Ask for Help:  I have trouble with this one! I'm getting better at it, but I still hate needing to ask for help. There are a lot of times that I can't figure out even the most simple things, I can't follow the most basic and simple conversation, I just can't make sense of anything at all. It's humbling, but also very embarrassing. I used to be so good at these things, and now I can't always do them because I have trouble concentrating and/or processing.
  • Hopefully, your family and friends will understand that you have these processing difficulties, and not make you feel bad about the moments you deal with. It helps tremendously, knowing that your family and friends will help you work through the brain fog, without making you feel inadequate or embarrassed.
Have a Sense of Humor:  First, accept that you can't always concentrate and process as you once did. Then, work toward having a sense of humor about these situations. Being able to giggle about such situations as needing to re-read the same sentence so many times before understanding it can help to decrease the stress you feel about having brain fog.

Monday, February 13, 2012

Postdrome

POSTDROME (aka. migraine hangover) is the last stage of a Migraine attack that some Migraineurs experience, once the headache pain has subsided. The postdrome symptoms may continue for several hours or even days. Symptoms of this postdrome may include:
  • Fatigue
  • Weakness
  • Irritability
  • Mood changes (e.g., anxious, depressed)
  • Scalp tenderness
  • Cognitive and concentration difficulties
  • Feeling "hungover"
  • Head pain
My postdrome experience really is feeling "hungover" from everything that having a Migraine attack entails, but I also have a medication hangover from the meds I take for my worst migraines. Having both of these at the same time is rough. It's taxing on my body, and my mind starts to wonder when the next attack will be. I think I experience all of the above symptoms, though I believe my irritability is worse during the prodrome phase. Even my hair hurts. It's incredibly exhausting.

I'd like to add that it's just as annoying to tell a Migraineur experiencing postdrome symptoms that you've also had hangovers... as it is to tell a Migraineneur that you get headaches, too. They're NOT the same! NOT even close to the same! Now, I've never actually had a hangover from drinking too much alcohol... but when you get a hangover from drinking too much, that's YOUR choice and YOUR mistake - if you don't want a hangover, don't drink so much... simple! Getting a hangover from a Migraine attack is out of a Migraineur's hands... we know it's coming, but there's nothing we can do to prevent it.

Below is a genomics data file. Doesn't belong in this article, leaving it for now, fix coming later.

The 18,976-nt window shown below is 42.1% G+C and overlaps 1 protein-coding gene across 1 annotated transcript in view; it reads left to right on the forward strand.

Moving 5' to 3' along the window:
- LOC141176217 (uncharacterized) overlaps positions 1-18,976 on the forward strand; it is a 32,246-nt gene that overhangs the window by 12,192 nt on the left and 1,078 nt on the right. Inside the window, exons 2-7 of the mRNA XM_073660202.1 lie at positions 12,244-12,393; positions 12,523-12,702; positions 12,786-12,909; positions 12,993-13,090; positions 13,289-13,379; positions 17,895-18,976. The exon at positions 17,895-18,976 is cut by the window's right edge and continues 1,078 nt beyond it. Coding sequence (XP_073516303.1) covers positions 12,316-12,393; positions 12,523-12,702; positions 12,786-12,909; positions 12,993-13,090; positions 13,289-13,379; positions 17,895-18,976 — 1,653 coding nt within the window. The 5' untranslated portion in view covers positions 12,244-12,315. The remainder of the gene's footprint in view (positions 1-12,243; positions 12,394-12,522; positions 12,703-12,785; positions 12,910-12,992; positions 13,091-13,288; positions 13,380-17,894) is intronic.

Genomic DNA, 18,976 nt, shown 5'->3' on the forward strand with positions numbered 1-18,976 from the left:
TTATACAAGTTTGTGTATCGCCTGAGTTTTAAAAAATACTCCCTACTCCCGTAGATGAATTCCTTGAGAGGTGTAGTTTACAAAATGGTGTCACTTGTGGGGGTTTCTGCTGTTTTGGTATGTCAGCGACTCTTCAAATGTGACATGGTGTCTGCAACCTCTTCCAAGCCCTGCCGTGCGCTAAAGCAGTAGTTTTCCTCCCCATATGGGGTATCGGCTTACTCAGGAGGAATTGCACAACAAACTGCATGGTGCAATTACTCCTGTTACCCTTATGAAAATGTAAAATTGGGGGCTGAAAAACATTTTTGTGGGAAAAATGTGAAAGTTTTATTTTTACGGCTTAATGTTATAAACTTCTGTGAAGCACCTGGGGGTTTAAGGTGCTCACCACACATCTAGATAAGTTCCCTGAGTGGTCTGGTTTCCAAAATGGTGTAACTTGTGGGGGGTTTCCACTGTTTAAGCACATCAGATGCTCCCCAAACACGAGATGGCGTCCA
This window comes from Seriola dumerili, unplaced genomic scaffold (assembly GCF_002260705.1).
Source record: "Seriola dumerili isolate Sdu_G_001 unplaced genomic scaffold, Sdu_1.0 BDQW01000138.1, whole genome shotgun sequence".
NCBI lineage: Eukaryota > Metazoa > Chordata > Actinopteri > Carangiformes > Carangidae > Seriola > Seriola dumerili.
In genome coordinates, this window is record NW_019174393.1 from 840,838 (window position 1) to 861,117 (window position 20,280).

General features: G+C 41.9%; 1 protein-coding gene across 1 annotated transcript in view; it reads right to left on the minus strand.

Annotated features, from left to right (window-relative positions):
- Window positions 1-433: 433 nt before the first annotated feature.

• Headache does NOT equal Migraine attack.
  • Migraine hangover does NOT equal hangover from drinking too much alcohol.

Prodrome

I'm starting to recognize some signs that I might get a migraine (usually the following day or so)...

PRODROME (aka. premonitory phase, pre-headache) is the first stage of a Migraine attack (I've written about this further in Premonitory Symptoms, and more information can be found here and here). However, not all Migraineurs will experience this phase, and the Migraineurs that do may not experience it with each attack and/or may not recognize the often subtly symptoms / warning signs. Some symptoms of prodrome may include:
  • Appetite changes and/or cravings
  • Cognition and concentration difficulties (such as, having difficulty finding words and/or speaking)
  • Cold extremities
  • Bowel changes (e.g., constipation, diarrhea)
  • Excitement / hyperactivity
  • Mood changes (e.g., irritable, depressed, impatient)
  • Fatigue
  • Frequent urination
  • Memory changes
  • Weakness
  • Excessive yawning
My prodrome experience includes most of the above: cravings (specifically for breakfast foods), frequent yawning, irritability, and / or being more talkative (maybe like an energy rush - not sure, since I've only just recently recognized this one). Closer to the head pain onset, I sometimes get mumbly in my communication, and my ears feel full and/or hot. I have a constant sinus congestion / post-nasal drip problem going on - could be a combination of allergies and something with my migraines... not sure.